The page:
Alternative Reinforcement 1 Phase
In the second phase, the establishment of the response-sequence 2 was determined by the first entry in this phase that contained four mutually exclusive characters that differed from response-sequence 1 ascertained in the previous training phase. Response-sequence 2 was reinforced on a FR1 schedule, and response-sequence 1 emissions produced no feedback screen. All entries that differed from the character compositions of response-sequences 1 and 2 were considered as untrained response sequences such that they produced no programmed consequences. Phase change occurred when the rates of response-sequence 2 had achieved stability according to the abovementioned criterion.
Alternative Reinforcement 2 Phase
This aim of this phase was to generate a third unique response sequence that serves as the response-sequence 3 by way of the same arrangement employed in the previous phases. Response-sequence 3 was placed on a FR1 schedule for feedback screen presentation and no programmed consequences followed response-sequences 1 and 2 emissions. Response sequences that differed from 1, 2, and 3 were considered as untrained response sequences that resulted in no feedback screen. The phase transitioned once the rates of response-sequence 3 met the stability criteria.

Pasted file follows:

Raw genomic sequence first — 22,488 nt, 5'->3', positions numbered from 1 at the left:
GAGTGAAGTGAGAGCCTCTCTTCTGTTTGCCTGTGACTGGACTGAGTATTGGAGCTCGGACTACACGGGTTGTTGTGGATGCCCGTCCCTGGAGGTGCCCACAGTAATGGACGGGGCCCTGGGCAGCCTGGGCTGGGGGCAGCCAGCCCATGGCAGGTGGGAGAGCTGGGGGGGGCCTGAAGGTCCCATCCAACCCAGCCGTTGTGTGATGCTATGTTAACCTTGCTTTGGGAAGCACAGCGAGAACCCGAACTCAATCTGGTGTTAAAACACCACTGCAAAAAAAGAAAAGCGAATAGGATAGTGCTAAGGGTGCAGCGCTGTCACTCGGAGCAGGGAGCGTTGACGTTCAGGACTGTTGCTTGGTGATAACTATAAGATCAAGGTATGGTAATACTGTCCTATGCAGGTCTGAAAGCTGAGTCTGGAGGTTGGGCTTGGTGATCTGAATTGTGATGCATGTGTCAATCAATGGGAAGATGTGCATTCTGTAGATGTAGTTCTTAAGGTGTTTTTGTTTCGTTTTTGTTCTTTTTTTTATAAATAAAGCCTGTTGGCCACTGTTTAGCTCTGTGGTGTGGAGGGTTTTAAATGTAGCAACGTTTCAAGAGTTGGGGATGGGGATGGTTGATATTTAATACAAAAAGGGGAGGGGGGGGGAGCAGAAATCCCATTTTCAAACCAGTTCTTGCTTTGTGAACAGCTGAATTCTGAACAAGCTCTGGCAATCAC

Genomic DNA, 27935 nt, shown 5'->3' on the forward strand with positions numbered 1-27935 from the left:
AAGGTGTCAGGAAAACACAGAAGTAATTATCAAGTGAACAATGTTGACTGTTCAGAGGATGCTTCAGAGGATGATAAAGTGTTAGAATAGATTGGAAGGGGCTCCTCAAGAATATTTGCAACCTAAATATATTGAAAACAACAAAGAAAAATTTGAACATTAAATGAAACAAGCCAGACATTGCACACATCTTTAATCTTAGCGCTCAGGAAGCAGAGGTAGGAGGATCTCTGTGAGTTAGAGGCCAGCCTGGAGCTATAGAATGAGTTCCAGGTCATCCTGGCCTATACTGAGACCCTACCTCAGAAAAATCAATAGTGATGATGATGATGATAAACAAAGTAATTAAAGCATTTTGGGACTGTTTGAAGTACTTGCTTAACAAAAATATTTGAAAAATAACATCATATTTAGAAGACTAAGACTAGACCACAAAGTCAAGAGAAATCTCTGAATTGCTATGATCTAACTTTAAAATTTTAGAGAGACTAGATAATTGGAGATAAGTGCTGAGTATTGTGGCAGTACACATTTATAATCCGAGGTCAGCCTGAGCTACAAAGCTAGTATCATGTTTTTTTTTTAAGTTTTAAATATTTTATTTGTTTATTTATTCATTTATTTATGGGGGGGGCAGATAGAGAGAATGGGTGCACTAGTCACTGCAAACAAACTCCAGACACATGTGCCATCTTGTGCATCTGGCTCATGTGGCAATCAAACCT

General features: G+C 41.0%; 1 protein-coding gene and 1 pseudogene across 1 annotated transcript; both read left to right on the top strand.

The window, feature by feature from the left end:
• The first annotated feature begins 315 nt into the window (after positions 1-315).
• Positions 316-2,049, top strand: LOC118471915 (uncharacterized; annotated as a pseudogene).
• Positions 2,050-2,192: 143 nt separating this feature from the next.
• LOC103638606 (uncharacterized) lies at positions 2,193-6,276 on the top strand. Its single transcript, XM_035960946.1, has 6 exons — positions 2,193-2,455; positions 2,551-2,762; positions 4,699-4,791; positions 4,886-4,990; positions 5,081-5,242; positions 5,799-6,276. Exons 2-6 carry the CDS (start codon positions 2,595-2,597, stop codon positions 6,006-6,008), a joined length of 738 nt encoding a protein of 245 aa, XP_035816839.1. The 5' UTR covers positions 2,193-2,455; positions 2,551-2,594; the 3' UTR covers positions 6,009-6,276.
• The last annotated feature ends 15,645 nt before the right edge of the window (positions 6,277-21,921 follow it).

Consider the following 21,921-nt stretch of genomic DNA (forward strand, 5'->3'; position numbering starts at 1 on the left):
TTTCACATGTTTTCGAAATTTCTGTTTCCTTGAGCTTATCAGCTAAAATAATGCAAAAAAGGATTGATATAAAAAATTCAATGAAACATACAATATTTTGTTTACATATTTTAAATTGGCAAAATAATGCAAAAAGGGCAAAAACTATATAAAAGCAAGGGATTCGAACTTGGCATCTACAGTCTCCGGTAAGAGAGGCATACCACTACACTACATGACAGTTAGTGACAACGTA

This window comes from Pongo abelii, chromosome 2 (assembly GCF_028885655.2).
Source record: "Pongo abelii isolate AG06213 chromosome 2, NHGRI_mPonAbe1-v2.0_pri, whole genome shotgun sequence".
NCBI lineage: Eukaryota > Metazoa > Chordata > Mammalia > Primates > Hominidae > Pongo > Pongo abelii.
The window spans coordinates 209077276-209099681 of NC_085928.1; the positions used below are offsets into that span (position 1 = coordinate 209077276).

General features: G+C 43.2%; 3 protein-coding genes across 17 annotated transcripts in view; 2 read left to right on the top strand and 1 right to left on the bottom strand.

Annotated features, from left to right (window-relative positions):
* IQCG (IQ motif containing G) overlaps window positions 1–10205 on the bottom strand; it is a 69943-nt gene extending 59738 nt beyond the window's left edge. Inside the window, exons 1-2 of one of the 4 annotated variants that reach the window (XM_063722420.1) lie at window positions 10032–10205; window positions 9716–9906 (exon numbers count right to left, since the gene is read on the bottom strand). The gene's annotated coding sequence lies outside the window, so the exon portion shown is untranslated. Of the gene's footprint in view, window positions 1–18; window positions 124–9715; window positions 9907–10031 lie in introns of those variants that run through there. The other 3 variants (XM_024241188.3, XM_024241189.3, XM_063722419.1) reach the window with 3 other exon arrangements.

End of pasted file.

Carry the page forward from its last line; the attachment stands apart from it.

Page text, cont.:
In the final phase, conventional extinction for all three established response sequences was imposed by which the feedback screen was withheld. Additionally, untrained response sequences differed when the three established sequences produced no programmed consequences. Consecutive 15-s bins in lieu of trial blocks were used to observe the rate of occurrences with respect to the three established and untrained response sequences. The phase lasted for five minutes, and the entire experiment concluded at the end of this phase.
Background Color Grouping